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Artist Profile - RICHARD BECKER

24 Jul 2017 2:49 PM | Membership, Juli Ricksecker (Administrator)

Generally artists establish themselves with a style or a theme to their work, but Richard Becker sculpture focuses oncommissions and are anything but similar in style or theme. Becker just completed a bronze sculpture of the television character Homer Simpson, which is now permanently installed in the 20th Century Fox Studios lot in Los Angeles, and “Liberation”, a 15 ft. tall POW Veterans Monument for Miramar US National Cemetery in San Diego, CA.  One has to ask oneself how the same artist can producesuch diametrically opposed themes and style. 

Richard sums it up by saying, “I enjoy creating all kinds of art – serious, strange, fun. And for the POW Monument, I did feel a very deep sense of obligation to help these veterans convey their story and their service and to honor them. The Simpsons' Homer, while it was goofy, crazy fun and Hollywood, and all that, I too, really felt an obligation to make this tribute special for the creators, crew and fans that have made such an amazing family and impact on culture. “

Los Angeles native Richard Becker found his love of sculpture while living in Spain. He has studied at the Escola d’Art Barcelona, the Los Angeles Art Academy, Vaugel Studios and the Scottsdale Artists’ School. He is an elected member of the San Diego Museum of Art Artists Guild, has received the Edward Fenno-Hoffman Prize for uplifting works, and in 2010 was elected into the National Sculpture Society.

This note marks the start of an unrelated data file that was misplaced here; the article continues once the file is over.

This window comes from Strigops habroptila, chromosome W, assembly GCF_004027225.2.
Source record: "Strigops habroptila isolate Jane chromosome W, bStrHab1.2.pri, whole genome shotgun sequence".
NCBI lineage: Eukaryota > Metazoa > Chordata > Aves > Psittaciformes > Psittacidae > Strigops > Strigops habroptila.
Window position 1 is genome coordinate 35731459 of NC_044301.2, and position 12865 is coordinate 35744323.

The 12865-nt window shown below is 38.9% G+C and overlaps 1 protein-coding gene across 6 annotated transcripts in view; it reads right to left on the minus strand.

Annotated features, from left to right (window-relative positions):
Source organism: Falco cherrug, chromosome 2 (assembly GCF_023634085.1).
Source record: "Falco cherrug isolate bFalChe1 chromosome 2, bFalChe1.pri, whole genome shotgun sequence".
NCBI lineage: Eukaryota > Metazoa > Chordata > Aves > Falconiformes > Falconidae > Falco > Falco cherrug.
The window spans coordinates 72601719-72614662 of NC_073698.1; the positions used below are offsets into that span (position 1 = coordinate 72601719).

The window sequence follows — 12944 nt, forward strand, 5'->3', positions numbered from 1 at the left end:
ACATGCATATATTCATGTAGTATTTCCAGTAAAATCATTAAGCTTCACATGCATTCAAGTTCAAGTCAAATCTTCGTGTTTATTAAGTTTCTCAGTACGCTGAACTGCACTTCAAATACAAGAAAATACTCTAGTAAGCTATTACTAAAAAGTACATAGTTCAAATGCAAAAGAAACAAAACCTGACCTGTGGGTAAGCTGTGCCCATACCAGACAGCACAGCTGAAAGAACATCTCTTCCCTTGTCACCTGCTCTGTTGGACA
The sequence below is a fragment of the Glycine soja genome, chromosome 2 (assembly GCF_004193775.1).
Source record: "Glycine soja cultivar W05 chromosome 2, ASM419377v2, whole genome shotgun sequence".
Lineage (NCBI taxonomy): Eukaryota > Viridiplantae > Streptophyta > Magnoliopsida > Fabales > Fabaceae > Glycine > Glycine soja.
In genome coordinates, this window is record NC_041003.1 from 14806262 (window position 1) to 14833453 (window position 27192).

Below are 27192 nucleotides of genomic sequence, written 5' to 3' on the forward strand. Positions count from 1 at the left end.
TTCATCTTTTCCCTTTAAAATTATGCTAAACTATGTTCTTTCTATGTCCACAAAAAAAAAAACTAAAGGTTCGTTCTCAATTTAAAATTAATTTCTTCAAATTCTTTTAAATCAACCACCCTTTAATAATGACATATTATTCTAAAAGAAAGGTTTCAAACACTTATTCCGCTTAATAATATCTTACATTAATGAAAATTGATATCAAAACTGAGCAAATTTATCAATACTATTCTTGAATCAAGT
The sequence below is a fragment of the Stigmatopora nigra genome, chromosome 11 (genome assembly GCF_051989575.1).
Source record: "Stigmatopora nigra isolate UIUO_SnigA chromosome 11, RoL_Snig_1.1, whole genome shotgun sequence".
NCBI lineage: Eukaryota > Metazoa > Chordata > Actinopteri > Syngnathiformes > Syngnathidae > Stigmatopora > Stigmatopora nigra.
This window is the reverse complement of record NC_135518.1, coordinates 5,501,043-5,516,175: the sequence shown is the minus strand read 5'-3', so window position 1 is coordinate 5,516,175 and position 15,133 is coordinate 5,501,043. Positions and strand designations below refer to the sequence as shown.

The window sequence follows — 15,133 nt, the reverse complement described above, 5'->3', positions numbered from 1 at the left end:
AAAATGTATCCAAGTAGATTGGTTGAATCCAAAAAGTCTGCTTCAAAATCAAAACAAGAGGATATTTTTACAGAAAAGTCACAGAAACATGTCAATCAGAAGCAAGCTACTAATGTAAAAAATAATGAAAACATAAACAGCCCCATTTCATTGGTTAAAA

Asked how he came about creating the sculpture for Homer, he said, “Hmm… the Homer thing came from doing the portrait bronze of James L Brooks for the Emmys Hall of Fame.

 Jim is an incredibly accomplished writer and director with multiple Oscars, more Emmys than anyone, and he started the Simpsons by hiring Matt Groening. When we were discussing his portrait, I asked about including a little Homer on the high-relief plaque. He liked the idea so I started sculpting a little Homer for the background. Long story short, I decided to do a full size head study of Homer to understand how he translates from flat to 3-dimensional. After the Emmy plaque was complete, I asked if anyone wanted a cast of the Homer head. This led to using it for the Simpsons 500th episode celebration.“

Asked about the POW monument; “Well, one of my artistic goals was to create a work that draws people in to better understand their story, the price paid and the debt owed to these veterans who served doubly — as both soldiers and as POWs. The vets provided me with their stories, photos, books and even movies like “The Great Escape.”  Once we settled on the overall concept – depicting the liberation moment — I asked them to write what it felt like to go through that experience.

Was there a particularly difficult part in creating this piece? “I suppose the most difficult thing was emotionally, it was rough as I immersed myself in the research; the stories, the photos, trying to imagine what it would be like to be in that position, it was dark.” 

Richard Becker’s work might range from cartoon to monumental, but one must admit he is an incredibly talented and diverse artist. He is primarily focused on commissioned work these days. He does create some smaller works in the studio, and says that someday he will cast a few of these, but right now he is keeping quite booked. 

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